FIG. 14 shows the wavelength-dependent characteristic of the first-order diffraction efficiency of the diffracting optical element in FIG. 13. As FIG. 14 reveals, the designed-order diffraction efficiency decreases as the wavelength becomes apart from the optimum value of 530 nm, while the diffraction efficiencies of diffracted lights of the zero order and the second order, which approximate to the designed order, increase, since the diffracted lights of orders other than the designed order cause flare, which lowers the resolution of the optical system.

FIG. 15 shows the MTF characteristic of the optical system corresponding to Numerical Example 1 with respect to the spatial frequency in a case of photographing by using a general monochrome film and a light source emitting C-line light in which the diffraction grating of the diffracting optical element has a cross section shown in FIG. 13. FIG. 15 reveals that MTF in the low-frequency region is smaller than the desired value.

Next, a diffracting optical element having a multilayer grating shown in FIG. 16 will be described. Specifically, a first diffraction grating 104 made of an ultraviolet-curing resin (nd=1.499, υd=54) is formed on a base material 102, and a second diffraction grating 105 made of another ultraviolet-curing resin (nd=1.598, υd=28) is further formed thereon. In this combination of the materials, the grating thickness d1 of the first diffraction grating is 13.8 μm, and the grating thickness d2 of the second diffraction grating is 10.5 μm.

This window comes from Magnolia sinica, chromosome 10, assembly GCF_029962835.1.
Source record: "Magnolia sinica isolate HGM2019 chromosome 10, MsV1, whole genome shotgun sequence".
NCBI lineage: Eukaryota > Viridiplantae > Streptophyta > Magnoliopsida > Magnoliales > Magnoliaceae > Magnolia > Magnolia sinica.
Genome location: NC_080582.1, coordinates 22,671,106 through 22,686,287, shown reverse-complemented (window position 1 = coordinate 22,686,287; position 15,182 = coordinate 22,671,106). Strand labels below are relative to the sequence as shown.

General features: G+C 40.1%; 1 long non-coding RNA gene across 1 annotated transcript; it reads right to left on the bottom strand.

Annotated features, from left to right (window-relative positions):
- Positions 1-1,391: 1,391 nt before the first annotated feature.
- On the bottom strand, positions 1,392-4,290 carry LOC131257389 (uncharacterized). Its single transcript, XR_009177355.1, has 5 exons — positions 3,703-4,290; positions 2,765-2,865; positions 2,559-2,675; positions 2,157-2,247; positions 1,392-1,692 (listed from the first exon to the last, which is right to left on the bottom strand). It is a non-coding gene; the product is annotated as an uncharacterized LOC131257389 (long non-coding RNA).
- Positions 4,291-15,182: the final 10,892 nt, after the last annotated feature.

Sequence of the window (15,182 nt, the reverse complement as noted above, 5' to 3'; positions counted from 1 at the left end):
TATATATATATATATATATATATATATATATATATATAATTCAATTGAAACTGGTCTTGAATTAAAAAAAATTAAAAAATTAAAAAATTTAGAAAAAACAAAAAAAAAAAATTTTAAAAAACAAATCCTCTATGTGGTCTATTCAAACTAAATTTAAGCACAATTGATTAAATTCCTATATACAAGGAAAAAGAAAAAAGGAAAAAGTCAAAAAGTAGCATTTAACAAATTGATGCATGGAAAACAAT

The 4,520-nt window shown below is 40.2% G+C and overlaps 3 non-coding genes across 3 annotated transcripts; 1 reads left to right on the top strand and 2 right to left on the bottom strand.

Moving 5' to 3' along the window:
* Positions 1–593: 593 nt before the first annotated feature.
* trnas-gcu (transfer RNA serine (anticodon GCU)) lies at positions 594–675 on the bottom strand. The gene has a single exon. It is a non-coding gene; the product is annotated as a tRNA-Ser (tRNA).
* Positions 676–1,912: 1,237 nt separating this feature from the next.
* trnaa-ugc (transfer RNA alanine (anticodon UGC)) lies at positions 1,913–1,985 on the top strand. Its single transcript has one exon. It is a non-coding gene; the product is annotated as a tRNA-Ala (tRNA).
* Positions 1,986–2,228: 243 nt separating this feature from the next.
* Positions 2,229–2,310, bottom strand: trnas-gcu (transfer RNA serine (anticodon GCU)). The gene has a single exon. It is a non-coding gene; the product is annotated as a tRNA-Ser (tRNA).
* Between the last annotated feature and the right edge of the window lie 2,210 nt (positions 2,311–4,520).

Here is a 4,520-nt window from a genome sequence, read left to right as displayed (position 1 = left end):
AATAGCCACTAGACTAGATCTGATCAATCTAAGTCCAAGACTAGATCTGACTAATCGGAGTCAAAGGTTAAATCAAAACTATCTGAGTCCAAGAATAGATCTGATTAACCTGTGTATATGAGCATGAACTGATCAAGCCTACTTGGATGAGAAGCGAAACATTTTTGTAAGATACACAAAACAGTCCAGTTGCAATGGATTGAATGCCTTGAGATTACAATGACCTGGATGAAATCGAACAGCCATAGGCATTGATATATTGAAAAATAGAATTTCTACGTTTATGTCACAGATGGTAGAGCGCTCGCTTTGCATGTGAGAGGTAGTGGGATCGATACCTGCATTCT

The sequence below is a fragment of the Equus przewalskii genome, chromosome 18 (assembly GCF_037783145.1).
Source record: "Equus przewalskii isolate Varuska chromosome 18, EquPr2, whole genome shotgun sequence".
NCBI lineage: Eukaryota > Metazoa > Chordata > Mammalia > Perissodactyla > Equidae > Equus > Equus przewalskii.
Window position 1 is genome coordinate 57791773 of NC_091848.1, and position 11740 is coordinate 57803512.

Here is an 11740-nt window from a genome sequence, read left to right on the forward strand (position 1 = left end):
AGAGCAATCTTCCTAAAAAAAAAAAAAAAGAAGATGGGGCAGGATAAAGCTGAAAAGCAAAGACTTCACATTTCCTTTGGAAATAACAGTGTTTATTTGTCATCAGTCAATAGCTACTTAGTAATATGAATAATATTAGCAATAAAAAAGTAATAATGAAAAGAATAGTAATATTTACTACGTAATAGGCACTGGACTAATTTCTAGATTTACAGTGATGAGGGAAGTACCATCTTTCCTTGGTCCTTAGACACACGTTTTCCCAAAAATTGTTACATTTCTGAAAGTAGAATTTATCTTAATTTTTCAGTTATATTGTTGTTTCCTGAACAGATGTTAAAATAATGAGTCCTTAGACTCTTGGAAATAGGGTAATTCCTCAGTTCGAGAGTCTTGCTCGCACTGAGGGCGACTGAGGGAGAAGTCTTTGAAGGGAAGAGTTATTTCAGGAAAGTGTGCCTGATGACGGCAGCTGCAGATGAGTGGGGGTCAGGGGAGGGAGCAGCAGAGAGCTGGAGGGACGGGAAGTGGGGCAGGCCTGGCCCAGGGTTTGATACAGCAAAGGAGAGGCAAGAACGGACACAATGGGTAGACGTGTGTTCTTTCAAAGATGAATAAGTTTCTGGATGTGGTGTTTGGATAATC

FIG. 17 shows the wavelength-dependent characteristic of the first-order diffraction efficiency of the diffracting optical element shown in FIG. 16. As FIG. 17 reveals, the diffraction efficiency of the designed order is made high, more than 95%, over all of the used wavelength regions by employing the multilayer diffraction grating.